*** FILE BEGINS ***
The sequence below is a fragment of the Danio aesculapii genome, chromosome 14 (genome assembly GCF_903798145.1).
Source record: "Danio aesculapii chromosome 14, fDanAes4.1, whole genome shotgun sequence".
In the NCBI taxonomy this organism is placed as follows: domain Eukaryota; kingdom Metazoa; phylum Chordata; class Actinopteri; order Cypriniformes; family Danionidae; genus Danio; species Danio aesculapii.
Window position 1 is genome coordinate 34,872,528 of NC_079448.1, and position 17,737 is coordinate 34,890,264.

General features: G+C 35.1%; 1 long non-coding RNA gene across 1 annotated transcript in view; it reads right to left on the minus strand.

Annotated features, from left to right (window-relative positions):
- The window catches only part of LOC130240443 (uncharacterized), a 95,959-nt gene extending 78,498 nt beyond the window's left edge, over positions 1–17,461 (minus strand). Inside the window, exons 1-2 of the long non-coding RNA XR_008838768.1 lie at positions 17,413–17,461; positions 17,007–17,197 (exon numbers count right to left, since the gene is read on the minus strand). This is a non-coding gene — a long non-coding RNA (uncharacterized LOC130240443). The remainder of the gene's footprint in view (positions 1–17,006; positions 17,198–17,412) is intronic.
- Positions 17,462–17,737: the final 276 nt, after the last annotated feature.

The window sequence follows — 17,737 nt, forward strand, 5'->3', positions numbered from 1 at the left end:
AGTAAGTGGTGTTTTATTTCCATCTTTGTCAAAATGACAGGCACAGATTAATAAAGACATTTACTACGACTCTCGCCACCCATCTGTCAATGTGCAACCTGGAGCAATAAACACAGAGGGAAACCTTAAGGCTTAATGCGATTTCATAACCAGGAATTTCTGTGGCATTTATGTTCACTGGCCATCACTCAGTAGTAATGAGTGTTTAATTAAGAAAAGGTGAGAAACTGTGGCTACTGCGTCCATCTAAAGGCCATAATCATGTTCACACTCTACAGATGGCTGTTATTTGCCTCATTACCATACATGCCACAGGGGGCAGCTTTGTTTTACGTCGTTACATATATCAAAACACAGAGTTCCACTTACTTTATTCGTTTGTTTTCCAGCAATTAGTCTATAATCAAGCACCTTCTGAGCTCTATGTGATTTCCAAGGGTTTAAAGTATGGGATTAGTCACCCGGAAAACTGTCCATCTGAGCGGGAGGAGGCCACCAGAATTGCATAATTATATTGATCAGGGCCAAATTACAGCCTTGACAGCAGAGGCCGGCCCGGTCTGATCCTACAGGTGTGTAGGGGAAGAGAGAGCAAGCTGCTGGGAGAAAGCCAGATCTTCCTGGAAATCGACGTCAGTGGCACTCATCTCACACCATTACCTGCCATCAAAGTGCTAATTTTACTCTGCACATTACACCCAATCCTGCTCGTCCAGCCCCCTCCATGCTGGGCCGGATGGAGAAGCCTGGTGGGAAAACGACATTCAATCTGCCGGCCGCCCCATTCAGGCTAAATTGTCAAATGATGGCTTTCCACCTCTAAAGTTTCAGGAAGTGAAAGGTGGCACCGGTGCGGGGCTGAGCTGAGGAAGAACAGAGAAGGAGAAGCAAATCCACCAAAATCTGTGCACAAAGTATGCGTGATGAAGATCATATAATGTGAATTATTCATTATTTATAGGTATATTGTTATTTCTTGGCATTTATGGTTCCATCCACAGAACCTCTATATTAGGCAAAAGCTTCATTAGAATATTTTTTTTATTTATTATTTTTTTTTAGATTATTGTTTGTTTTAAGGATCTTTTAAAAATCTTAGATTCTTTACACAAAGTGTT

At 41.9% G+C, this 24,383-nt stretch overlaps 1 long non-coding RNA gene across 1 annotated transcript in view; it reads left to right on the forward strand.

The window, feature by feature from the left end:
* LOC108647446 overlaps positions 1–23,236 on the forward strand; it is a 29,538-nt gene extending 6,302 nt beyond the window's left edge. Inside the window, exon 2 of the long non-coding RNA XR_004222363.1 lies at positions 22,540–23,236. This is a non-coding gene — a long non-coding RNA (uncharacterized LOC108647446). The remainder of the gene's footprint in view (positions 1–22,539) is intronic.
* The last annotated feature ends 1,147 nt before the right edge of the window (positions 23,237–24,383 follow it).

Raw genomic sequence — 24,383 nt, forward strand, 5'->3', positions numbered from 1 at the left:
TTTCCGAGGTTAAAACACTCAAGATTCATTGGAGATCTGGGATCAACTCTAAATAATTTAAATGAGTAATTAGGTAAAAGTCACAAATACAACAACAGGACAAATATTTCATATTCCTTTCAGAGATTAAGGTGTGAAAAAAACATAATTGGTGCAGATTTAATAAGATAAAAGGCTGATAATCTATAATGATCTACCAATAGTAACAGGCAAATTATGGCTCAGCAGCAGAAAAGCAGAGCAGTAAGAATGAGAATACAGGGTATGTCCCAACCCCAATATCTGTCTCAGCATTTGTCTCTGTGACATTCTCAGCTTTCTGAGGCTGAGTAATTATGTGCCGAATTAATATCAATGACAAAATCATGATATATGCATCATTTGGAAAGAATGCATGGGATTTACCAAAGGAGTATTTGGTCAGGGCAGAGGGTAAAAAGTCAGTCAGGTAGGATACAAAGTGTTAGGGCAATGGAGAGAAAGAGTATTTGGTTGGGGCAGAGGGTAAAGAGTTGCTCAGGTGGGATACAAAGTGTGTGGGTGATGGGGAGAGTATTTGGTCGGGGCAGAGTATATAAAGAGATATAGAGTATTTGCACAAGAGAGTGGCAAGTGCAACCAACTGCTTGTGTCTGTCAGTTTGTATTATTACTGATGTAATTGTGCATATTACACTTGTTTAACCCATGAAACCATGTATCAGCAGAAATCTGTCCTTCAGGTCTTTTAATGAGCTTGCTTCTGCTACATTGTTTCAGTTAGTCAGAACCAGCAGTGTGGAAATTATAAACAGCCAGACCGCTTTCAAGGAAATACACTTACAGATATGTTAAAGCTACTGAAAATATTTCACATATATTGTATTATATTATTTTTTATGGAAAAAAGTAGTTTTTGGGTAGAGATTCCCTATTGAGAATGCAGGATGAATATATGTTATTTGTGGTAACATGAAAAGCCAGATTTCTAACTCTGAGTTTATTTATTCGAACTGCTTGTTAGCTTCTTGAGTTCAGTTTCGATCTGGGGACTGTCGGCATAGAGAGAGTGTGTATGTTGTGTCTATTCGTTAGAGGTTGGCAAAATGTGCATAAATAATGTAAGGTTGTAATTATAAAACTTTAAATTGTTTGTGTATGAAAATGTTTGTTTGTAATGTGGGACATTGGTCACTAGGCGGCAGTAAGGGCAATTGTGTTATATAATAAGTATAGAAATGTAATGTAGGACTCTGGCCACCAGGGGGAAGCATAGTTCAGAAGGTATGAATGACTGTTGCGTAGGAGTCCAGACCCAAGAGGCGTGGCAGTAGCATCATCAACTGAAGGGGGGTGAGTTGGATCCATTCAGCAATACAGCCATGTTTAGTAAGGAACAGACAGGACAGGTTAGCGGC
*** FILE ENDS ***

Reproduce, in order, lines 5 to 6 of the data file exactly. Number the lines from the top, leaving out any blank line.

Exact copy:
General features: G+C 35.1%; 1 long non-coding RNA gene across 1 annotated transcript in view; it reads right to left on the minus strand.

Annotated features, from left to right (window-relative positions):